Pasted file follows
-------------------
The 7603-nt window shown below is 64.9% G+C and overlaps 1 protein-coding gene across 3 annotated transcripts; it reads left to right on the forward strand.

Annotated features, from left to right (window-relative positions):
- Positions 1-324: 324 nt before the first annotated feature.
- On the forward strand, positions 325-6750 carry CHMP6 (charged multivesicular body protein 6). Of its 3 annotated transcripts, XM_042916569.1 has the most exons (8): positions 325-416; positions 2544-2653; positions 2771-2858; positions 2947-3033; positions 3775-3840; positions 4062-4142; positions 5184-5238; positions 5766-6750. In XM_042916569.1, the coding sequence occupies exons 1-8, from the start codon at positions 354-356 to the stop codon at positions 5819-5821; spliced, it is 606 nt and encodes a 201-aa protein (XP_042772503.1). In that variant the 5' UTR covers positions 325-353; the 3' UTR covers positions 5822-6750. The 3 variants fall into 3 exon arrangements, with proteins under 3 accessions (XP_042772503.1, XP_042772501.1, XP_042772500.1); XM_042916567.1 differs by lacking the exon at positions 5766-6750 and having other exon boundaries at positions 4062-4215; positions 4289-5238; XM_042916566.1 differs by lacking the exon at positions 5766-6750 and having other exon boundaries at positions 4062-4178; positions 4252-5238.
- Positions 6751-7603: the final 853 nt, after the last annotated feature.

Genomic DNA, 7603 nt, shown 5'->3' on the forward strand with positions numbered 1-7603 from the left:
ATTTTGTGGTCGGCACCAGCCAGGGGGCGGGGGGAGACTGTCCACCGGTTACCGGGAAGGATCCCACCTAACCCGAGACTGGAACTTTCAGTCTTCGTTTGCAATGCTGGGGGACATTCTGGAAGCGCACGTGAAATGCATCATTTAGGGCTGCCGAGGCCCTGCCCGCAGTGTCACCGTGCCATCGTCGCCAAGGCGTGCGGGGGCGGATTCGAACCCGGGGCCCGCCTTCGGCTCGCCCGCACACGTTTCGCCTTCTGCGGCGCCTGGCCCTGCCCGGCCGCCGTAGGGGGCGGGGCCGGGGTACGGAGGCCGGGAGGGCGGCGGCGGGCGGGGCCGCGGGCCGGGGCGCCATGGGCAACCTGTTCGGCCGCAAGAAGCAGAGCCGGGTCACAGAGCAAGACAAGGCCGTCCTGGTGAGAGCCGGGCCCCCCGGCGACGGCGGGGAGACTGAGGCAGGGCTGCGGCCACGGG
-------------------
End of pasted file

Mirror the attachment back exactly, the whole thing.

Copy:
The 7603-nt window shown below is 64.9% G+C and overlaps 1 protein-coding gene across 3 annotated transcripts; it reads left to right on the forward strand.

Annotated features, from left to right (window-relative positions):
- Positions 1-324: 324 nt before the first annotated feature.
- On the forward strand, positions 325-6750 carry CHMP6 (charged multivesicular body protein 6). Of its 3 annotated transcripts, XM_042916569.1 has the most exons (8): positions 325-416; positions 2544-2653; positions 2771-2858; positions 2947-3033; positions 3775-3840; positions 4062-4142; positions 5184-5238; positions 5766-6750. In XM_042916569.1, the coding sequence occupies exons 1-8, from the start codon at positions 354-356 to the stop codon at positions 5819-5821; spliced, it is 606 nt and encodes a 201-aa protein (XP_042772503.1). In that variant the 5' UTR covers positions 325-353; the 3' UTR covers positions 5822-6750. The 3 variants fall into 3 exon arrangements, with proteins under 3 accessions (XP_042772503.1, XP_042772501.1, XP_042772500.1); XM_042916567.1 differs by lacking the exon at positions 5766-6750 and having other exon boundaries at positions 4062-4215; positions 4289-5238; XM_042916566.1 differs by lacking the exon at positions 5766-6750 and having other exon boundaries at positions 4062-4178; positions 4252-5238.
- Positions 6751-7603: the final 853 nt, after the last annotated feature.

Genomic DNA, 7603 nt, shown 5'->3' on the forward strand with positions numbered 1-7603 from the left:
ATTTTGTGGTCGGCACCAGCCAGGGGGCGGGGGGAGACTGTCCACCGGTTACCGGGAAGGATCCCACCTAACCCGAGACTGGAACTTTCAGTCTTCGTTTGCAATGCTGGGGGACATTCTGGAAGCGCACGTGAAATGCATCATTTAGGGCTGCCGAGGCCCTGCCCGCAGTGTCACCGTGCCATCGTCGCCAAGGCGTGCGGGGGCGGATTCGAACCCGGGGCCCGCCTTCGGCTCGCCCGCACACGTTTCGCCTTCTGCGGCGCCTGGCCCTGCCCGGCCGCCGTAGGGGGCGGGGCCGGGGTACGGAGGCCGGGAGGGCGGCGGCGGGCGGGGCCGCGGGCCGGGGCGCCATGGGCAACCTGTTCGGCCGCAAGAAGCAGAGCCGGGTCACAGAGCAAGACAAGGCCGTCCTGGTGAGAGCCGGGCCCCCCGGCGACGGCGGGGAGACTGAGGCAGGGCTGCGGCCACGGG